He says he would also tell bereaved families to be mindful of the medical precautions that need to be taken to protect themselves and other family members and loved ones. "If they want to pray and recite the Holy Quran etc, that's wonderful but please avoid all gatherings; maintain appropriate social distance, and continue to take the necessary infection prevention precautions until Covid-19 subsides."
"Because I have two elderly parents to take care of, I had messaged my friends and relatives to not visit me," says Sakina. In fact, she says, even for her husband's ghusal (last bath), namaz-i-janaza (funeral prayer) and burial, there were just six people — four people who work in her house and her husband's two nephews.
In addition, says Dr Hashmi, he would advise people who are grieving to eat healthy food, exercise, get enough sleep, and keep busy. "Eventually, it will become easier to remember the departed loved one without feeling the overwhelming pain that they are feeling now," he says, advising to focus on loving those who are still around.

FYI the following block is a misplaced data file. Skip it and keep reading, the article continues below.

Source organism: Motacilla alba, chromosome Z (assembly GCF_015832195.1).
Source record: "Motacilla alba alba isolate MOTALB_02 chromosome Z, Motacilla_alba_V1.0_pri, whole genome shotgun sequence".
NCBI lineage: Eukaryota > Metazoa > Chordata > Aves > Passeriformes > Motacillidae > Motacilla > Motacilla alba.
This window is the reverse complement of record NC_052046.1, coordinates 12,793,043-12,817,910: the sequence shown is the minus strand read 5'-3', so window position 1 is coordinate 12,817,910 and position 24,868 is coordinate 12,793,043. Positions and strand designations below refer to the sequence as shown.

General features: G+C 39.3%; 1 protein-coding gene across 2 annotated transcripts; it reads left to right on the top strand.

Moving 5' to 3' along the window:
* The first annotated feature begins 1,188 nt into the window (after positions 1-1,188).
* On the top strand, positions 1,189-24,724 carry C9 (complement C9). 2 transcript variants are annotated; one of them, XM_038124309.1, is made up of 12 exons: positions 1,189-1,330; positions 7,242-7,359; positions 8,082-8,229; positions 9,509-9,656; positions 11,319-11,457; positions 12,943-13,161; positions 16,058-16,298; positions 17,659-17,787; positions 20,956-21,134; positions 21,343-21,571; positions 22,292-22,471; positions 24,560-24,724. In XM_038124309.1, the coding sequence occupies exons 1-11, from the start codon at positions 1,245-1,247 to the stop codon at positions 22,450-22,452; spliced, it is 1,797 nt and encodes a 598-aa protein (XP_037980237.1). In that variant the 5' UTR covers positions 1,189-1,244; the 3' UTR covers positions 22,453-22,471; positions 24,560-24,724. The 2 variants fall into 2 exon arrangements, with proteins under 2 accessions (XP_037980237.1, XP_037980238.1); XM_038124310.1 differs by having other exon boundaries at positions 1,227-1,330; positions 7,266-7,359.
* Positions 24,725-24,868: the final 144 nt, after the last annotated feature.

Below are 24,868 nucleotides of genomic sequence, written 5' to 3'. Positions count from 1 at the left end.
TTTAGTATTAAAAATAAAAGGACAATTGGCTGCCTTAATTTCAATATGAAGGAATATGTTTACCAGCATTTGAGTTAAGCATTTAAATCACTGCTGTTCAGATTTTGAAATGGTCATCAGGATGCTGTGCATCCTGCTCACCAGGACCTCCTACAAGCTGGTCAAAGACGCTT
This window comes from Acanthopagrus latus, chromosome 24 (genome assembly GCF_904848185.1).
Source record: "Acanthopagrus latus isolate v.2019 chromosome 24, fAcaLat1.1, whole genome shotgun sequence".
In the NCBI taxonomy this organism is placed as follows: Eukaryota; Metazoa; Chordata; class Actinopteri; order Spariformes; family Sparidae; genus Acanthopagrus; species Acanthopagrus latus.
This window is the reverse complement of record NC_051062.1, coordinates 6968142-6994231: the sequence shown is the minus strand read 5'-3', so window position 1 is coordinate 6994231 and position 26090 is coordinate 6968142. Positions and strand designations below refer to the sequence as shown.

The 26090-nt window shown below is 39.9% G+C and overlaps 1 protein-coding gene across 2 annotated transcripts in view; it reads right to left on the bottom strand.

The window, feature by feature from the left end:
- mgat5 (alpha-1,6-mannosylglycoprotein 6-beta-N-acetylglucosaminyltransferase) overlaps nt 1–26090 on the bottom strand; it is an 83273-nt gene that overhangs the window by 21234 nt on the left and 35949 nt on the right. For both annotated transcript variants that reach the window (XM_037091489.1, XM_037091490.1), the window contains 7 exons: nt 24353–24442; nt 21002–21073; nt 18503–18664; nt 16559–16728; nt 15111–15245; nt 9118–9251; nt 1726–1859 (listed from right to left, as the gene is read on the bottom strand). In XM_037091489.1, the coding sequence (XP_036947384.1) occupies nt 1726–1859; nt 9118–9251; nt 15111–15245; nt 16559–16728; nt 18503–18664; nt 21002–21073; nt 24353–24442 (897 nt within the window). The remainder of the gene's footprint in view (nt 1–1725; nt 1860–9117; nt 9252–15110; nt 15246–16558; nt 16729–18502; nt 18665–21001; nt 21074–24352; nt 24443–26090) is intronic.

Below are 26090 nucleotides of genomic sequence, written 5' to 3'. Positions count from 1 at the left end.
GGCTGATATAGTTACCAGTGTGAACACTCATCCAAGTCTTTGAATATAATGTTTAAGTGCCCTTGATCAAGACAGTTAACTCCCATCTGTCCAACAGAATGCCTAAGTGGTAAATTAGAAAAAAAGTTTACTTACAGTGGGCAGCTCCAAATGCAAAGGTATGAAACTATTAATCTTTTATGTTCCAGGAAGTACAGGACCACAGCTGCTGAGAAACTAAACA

Dr Bedar points out that for some people the "forced" slow pace of life may mean time to attend to their grief and emotions. "This may even actually help, at least in the short term. Without the pressure to rush to work or run errands outside the house, the grieving may get more time to give their bodies and minds a rest as they process their grief," she says.
Giving the example of a client who said he finally got time to sit down "think, cry and focus", she said he has involved himself in "organising family pictures, letters and sorting through the things of the deceased, allowing himself time to let his feelings in".
Sakina cannot bring herself to do that. "I've cleaned my husband's cupboards, but I have not been able to clear out this stuff from the room. And I cannot bear to look at his photos or go through his papers and documents," she says.